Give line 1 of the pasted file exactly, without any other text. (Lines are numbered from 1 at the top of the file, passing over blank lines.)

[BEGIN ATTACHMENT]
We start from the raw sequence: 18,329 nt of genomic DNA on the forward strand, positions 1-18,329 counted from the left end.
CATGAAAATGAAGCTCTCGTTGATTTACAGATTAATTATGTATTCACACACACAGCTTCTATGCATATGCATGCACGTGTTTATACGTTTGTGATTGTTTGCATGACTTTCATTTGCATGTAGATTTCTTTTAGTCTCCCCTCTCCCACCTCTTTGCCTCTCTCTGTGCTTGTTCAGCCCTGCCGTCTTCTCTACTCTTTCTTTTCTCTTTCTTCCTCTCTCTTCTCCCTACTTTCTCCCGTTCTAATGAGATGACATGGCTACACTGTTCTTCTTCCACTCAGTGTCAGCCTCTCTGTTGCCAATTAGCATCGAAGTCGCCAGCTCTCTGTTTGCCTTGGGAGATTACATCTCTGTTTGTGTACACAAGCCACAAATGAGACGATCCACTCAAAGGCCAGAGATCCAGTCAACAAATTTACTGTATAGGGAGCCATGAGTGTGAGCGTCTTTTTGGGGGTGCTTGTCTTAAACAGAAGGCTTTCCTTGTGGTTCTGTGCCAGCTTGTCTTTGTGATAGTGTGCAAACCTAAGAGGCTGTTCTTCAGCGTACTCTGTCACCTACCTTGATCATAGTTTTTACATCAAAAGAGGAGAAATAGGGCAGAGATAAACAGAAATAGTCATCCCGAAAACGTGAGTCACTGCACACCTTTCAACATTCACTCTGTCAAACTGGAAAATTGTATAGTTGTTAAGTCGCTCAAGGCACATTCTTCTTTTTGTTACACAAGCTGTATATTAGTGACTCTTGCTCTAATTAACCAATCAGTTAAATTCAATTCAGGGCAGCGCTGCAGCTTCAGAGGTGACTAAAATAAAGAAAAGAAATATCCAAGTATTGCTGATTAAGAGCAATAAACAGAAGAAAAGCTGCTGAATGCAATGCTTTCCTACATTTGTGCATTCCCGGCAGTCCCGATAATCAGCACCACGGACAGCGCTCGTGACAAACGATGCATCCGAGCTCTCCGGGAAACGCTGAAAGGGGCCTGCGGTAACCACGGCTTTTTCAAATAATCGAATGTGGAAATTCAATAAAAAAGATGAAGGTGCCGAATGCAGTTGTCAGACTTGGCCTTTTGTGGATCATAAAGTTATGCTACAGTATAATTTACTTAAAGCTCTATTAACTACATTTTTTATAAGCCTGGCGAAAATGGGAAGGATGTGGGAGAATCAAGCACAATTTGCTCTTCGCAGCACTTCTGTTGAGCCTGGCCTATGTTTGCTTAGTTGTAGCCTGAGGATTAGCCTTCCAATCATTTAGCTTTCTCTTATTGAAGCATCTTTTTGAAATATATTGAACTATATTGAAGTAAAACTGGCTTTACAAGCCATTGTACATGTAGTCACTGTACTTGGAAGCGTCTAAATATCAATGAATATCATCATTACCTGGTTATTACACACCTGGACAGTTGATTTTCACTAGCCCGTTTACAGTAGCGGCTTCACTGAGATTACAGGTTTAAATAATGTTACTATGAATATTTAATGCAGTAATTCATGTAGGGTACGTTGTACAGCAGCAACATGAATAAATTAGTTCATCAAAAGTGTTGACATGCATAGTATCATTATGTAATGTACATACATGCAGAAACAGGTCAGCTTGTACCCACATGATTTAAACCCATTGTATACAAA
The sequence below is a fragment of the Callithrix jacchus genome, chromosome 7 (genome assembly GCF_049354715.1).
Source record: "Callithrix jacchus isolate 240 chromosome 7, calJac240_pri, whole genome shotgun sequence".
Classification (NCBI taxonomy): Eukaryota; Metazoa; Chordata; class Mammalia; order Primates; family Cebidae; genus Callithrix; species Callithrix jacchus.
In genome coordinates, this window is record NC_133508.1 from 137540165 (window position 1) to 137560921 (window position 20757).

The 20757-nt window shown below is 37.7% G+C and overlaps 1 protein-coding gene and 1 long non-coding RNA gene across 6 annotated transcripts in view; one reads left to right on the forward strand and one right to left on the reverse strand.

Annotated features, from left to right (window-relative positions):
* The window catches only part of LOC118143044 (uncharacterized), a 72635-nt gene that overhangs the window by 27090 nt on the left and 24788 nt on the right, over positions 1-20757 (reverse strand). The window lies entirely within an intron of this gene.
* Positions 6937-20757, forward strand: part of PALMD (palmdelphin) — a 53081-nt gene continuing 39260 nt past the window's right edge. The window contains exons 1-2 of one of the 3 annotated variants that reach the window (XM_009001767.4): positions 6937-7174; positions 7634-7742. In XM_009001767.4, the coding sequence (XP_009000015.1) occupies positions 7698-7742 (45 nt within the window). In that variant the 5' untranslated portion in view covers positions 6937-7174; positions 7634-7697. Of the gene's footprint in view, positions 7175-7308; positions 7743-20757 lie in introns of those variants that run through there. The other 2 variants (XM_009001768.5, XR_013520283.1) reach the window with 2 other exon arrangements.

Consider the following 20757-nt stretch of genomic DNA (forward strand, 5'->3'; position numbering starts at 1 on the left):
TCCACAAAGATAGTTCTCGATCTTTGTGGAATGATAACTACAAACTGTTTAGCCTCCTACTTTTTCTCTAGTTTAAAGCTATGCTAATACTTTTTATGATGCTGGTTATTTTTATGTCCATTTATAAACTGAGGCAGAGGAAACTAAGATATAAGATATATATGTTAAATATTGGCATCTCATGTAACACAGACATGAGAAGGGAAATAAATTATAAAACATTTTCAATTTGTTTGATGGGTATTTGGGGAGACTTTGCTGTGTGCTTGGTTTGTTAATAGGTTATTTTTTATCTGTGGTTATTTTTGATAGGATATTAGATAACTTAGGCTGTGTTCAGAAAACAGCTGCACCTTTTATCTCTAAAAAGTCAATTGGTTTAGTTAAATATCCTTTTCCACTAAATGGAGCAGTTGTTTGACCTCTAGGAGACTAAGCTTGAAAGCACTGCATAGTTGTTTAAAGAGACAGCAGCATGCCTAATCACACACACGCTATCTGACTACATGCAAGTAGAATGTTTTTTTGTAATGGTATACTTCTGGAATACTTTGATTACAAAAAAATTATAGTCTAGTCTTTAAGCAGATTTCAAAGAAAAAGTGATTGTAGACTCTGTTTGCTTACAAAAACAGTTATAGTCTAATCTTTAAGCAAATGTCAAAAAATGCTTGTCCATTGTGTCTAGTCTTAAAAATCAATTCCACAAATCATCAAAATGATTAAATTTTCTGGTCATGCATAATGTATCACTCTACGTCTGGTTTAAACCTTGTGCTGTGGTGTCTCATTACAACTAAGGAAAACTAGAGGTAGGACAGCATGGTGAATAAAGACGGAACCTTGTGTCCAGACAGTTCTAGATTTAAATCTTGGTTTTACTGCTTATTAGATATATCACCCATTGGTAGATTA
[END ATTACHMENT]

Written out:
We start from the raw sequence: 18,329 nt of genomic DNA on the forward strand, positions 1-18,329 counted from the left end.